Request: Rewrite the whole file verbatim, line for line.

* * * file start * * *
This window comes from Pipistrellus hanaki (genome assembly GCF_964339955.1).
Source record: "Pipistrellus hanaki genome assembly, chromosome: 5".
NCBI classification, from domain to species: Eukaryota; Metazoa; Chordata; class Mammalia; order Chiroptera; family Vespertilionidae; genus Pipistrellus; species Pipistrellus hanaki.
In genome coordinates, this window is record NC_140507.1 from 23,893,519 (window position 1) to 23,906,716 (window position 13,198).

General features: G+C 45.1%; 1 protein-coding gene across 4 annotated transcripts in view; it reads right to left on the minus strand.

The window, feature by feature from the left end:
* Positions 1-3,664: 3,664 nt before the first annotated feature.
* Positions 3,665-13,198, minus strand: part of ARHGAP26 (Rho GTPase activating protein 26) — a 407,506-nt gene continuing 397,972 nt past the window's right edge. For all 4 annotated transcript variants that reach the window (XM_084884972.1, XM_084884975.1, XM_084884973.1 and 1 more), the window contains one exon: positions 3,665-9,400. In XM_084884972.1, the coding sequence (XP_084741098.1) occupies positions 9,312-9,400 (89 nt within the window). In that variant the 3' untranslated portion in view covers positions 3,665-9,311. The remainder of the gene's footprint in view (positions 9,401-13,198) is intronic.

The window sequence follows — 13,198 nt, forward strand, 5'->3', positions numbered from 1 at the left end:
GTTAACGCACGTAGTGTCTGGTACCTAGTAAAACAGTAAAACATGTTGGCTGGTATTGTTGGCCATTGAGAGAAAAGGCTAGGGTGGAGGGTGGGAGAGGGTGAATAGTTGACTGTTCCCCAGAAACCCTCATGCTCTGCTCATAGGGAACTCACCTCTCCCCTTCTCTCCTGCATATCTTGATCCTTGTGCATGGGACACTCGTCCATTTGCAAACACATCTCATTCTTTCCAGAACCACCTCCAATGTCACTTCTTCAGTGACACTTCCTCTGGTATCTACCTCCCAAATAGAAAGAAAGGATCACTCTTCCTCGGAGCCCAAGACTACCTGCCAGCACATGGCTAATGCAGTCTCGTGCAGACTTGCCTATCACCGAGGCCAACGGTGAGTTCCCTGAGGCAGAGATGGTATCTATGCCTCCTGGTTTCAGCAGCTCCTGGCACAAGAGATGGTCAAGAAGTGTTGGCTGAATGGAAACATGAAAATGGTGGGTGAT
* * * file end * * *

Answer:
This window comes from Pipistrellus hanaki (genome assembly GCF_964339955.1).
Source record: "Pipistrellus hanaki genome assembly, chromosome: 5".
NCBI classification, from domain to species: Eukaryota; Metazoa; Chordata; class Mammalia; order Chiroptera; family Vespertilionidae; genus Pipistrellus; species Pipistrellus hanaki.
In genome coordinates, this window is record NC_140507.1 from 23,893,519 (window position 1) to 23,906,716 (window position 13,198).

General features: G+C 45.1%; 1 protein-coding gene across 4 annotated transcripts in view; it reads right to left on the minus strand.

The window, feature by feature from the left end:
* Positions 1-3,664: 3,664 nt before the first annotated feature.
* Positions 3,665-13,198, minus strand: part of ARHGAP26 (Rho GTPase activating protein 26) — a 407,506-nt gene continuing 397,972 nt past the window's right edge. For all 4 annotated transcript variants that reach the window (XM_084884972.1, XM_084884975.1, XM_084884973.1 and 1 more), the window contains one exon: positions 3,665-9,400. In XM_084884972.1, the coding sequence (XP_084741098.1) occupies positions 9,312-9,400 (89 nt within the window). In that variant the 3' untranslated portion in view covers positions 3,665-9,311. The remainder of the gene's footprint in view (positions 9,401-13,198) is intronic.

The window sequence follows — 13,198 nt, forward strand, 5'->3', positions numbered from 1 at the left end:
GTTAACGCACGTAGTGTCTGGTACCTAGTAAAACAGTAAAACATGTTGGCTGGTATTGTTGGCCATTGAGAGAAAAGGCTAGGGTGGAGGGTGGGAGAGGGTGAATAGTTGACTGTTCCCCAGAAACCCTCATGCTCTGCTCATAGGGAACTCACCTCTCCCCTTCTCTCCTGCATATCTTGATCCTTGTGCATGGGACACTCGTCCATTTGCAAACACATCTCATTCTTTCCAGAACCACCTCCAATGTCACTTCTTCAGTGACACTTCCTCTGGTATCTACCTCCCAAATAGAAAGAAAGGATCACTCTTCCTCGGAGCCCAAGACTACCTGCCAGCACATGGCTAATGCAGTCTCGTGCAGACTTGCCTATCACCGAGGCCAACGGTGAGTTCCCTGAGGCAGAGATGGTATCTATGCCTCCTGGTTTCAGCAGCTCCTGGCACAAGAGATGGTCAAGAAGTGTTGGCTGAATGGAAACATGAAAATGGTGGGTGAT